The last time I wrote about retiring, it was about a fresh new rear tire, a Michelin Pilot Road 2. Here it is, when it was new and shiny:
Since then, I have again replaced both the front and rear tires with new Michelin Pilot Road 4's. I don't have many miles on them yet -- just over the first few hundred miles or so to rough them up a little. With the conservative way I ride, they will last about 9000 miles and are probably more than I need, but still, there might be that time when a little extra grip would come in handy.
At the same time as that previous tire change, I replaced all of the original brake pads with EBC type HH.
They have a nice, predictable grip, and seem a little better on stopping power than the originals. They also do not appear to be causing excessive rotor wear or warping -- a good thing.
This posting, however, I am not going to write about that kind of retiring, but rather about the real thing.
Retiring from the job.
Yep. I have reached the age where I can retire. That is somewhere between the ages of 55 and 95 for most of us these days. I am not quite to 95, but I am well past 55 for sure.
Not ready to identify with this picture by a long shot, however.
Anyway, I looked into my bank account and my crystal ball, both, did some calculations, and decided to call it quits from the work-a-day world. The salt mines are behind me now.
Anyway, they put on quite a feast. They invited many of my current work associates and several retirees to join us. We ate, and talked about old times, and things we have done together, and difficulties and accomplishments along the way.
The people I work with have been able to successfully make parts that are amongst the most challenging I have ever been involved with. We did this by keeping our noses to the grindstone, plain and simple. When an approach to a problem didn't work out, we went on and figured out what the next step should be. We have made many incremental improvements that, when taken together, amount to real progress that has made our company a leader in the industry.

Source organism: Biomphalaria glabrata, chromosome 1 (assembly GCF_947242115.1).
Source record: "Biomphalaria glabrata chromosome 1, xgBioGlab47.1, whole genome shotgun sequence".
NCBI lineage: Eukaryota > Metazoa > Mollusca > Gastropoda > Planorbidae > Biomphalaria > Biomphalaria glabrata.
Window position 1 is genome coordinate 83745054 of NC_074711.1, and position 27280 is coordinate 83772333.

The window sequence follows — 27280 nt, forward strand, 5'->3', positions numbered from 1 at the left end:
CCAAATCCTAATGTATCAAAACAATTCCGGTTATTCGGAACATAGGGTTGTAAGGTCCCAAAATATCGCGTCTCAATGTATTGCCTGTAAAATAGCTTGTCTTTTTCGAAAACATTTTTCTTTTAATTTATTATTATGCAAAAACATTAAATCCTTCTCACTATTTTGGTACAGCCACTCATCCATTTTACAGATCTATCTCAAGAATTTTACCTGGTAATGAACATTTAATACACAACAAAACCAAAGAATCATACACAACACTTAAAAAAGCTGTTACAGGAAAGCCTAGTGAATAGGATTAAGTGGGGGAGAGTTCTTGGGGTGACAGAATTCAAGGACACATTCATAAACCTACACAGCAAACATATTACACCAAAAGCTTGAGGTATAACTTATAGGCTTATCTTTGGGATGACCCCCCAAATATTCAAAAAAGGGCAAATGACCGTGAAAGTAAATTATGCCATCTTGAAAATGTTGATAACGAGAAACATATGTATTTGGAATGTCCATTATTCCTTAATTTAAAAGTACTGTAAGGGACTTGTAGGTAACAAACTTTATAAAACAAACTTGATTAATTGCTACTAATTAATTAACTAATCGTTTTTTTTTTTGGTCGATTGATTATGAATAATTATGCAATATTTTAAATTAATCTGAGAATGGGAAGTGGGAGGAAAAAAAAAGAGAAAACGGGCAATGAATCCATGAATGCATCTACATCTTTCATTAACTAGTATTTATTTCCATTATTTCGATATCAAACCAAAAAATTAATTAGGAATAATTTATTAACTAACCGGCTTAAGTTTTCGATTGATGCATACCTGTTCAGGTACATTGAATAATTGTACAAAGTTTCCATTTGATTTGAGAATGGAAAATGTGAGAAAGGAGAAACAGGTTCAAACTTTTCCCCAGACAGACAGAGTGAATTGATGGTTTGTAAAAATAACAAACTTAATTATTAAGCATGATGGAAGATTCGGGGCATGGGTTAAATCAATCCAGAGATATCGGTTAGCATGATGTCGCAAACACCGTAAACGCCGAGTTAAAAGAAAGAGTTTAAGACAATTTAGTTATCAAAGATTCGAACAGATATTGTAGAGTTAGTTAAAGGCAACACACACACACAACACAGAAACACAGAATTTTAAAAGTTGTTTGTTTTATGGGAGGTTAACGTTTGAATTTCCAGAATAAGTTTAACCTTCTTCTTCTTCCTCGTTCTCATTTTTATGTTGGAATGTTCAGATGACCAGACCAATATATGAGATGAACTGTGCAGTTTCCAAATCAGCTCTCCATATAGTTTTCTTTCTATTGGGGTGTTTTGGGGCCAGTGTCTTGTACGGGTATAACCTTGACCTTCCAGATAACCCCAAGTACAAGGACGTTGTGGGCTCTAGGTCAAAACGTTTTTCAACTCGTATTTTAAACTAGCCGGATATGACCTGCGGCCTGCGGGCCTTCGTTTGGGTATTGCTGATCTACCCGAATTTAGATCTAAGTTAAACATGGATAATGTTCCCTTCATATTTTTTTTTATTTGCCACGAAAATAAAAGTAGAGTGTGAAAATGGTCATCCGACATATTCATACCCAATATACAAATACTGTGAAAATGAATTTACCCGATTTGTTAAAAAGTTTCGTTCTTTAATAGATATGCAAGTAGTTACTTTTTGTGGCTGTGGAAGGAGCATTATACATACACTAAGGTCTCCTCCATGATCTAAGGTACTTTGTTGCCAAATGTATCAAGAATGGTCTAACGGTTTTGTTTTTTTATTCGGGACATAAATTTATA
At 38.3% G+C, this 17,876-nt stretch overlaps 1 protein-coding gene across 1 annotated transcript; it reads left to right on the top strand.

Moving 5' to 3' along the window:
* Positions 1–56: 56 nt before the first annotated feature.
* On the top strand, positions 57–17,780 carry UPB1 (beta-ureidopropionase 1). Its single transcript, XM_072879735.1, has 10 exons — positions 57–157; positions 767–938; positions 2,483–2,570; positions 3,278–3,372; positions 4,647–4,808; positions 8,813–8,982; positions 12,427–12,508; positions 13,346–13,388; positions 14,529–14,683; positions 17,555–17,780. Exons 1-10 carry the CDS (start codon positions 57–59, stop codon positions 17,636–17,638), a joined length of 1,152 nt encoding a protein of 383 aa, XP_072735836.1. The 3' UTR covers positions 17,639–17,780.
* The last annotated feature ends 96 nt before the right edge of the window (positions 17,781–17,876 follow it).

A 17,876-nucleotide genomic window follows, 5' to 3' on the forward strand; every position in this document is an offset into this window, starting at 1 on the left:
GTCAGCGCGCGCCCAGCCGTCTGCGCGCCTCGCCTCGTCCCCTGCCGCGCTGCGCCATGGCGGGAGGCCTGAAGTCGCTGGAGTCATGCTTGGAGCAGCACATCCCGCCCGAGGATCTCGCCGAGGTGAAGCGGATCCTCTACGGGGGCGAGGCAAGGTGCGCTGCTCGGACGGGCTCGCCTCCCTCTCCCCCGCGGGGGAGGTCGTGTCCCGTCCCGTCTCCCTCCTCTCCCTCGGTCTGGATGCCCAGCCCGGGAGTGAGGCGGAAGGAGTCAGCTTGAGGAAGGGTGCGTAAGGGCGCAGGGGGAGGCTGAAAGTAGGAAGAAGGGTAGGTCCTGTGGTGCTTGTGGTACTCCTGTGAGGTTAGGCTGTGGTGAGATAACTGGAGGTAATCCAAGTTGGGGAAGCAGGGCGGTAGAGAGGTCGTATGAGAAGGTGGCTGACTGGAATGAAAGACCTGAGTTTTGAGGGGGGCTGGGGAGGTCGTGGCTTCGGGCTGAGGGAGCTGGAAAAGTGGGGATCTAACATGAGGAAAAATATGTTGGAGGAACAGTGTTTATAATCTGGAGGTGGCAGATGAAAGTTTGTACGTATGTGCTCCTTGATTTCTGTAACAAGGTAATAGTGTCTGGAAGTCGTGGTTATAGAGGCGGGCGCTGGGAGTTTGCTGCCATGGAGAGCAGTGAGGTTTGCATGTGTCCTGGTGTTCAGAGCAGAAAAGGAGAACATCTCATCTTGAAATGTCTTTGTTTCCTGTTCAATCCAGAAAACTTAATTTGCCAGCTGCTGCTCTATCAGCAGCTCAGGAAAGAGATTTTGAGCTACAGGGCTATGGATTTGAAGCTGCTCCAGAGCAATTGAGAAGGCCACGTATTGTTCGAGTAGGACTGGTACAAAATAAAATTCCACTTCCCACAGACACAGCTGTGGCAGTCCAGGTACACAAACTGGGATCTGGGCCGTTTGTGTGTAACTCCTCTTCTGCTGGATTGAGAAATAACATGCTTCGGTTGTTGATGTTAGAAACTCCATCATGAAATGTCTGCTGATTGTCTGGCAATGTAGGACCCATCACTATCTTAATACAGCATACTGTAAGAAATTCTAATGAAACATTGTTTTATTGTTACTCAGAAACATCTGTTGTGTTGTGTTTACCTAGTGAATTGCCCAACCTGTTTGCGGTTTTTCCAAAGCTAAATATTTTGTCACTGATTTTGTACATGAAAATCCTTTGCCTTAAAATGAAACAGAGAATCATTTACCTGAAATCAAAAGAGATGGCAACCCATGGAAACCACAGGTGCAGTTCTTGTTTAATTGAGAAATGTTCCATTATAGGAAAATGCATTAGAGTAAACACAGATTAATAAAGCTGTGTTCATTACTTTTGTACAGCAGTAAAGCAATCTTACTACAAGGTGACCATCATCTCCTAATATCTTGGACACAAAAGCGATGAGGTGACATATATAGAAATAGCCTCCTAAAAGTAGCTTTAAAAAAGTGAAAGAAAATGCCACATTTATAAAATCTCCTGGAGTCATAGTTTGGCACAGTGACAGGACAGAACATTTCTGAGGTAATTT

I will genuinely miss working with my colleagues.
At the party, the food and the fellowship lasted into the early afternoon.
The thoughtful folks at work also brought in a cake that was quite special.
As you know, I ride a motorcycle, an endeavor I took up late in life. (If I didn't ride, I wouldn't be writing about it so often in these pages, I don't suppose.)
And, some of you also know that I play the piano, which I started at an early age.
The clever people at work along with a creative baker came up with a cake that does justice to both. It was the visual focal point of the whole feast.
Take a look:
Can you believe it? There is a little sportbike on top and a spiral "road" with piano-key pavement leading down around the body of the cake, and icing sentiment, "Let the Good Times Roll."
The little motorcycle is, indeed, a Kawasaki, the same moniker as my Ninja 650R, but it is ZX-14, a model with about twice the displacement of mine. A real performer, that one.
They also put together a slide show of various pictures taken in the plant over the last decade or so. Many of my associates, past and present, were pictured. It will be a good reminder of my years with them.
I was touched and honored.
Retirement is said by many to be a bittersweet time. Not having to go to work with its stresses every day is the sweet part. But, after having done that for many decades, it will be an abrupt change to NOT do that every day, and I will miss the banter and interaction with people. That is the bitter part.
[So, what are you going to do now, Bucky?]
Well, I plan to get out on the bike more. Weekday riding is almost unknown to me. I will certainly have to watch for all of you who are still working, what with your frantic rushing back and forth to work. Maybe I can take some longer rides than my usual half days on Saturday. Possibly an overnight trip as well.
I will have to find some people who can ride at the same time as me -- either old fogies like me or someone working 2nd or 3rd shift. Come to think if it, I am the oldest guy I ride with. Everybody else is younger than I am. Hmmmm. I wonder what that means. That I am in my second childhood? That I am not as old [acting] as my birth certificate might indicate?
I hope it is more the latter.
I also hope my wife and I can travel a bit more. We have that old 1967 tent trailer and my wife is quite the trooper when it comes to camping like that. She is a great cook and manages to rustle up some mighty fine grub when we are out.
We probably won't do any exotic trips, but there are many places in the good old U.S.A. that we have yet to see. We went to Niagara Falls just this fall -- places like that.
|View from Canada.|
|View from U.S.A.|
I think that I can ramp up the volunteer work as well. I play the piano for old folks at nursing and assisted living homes. They seem to enjoy it and I am fulfilled by doing it for them. I have already made contact with a couple homes a little further from where I live.
And, I've got lots of chores and fix-ups around the house and cars, too, so I don't think I'll run out of things to do.
Let me know what you think about what to do with my time. Any tips from you who have preceded me in retirement?
And are you nearby and available to ride during the week? If you are, post a comment to the blog with your phone and/or e-mail address, and I will get back to you. (I moderate all comments, so your contact information will not appear online.)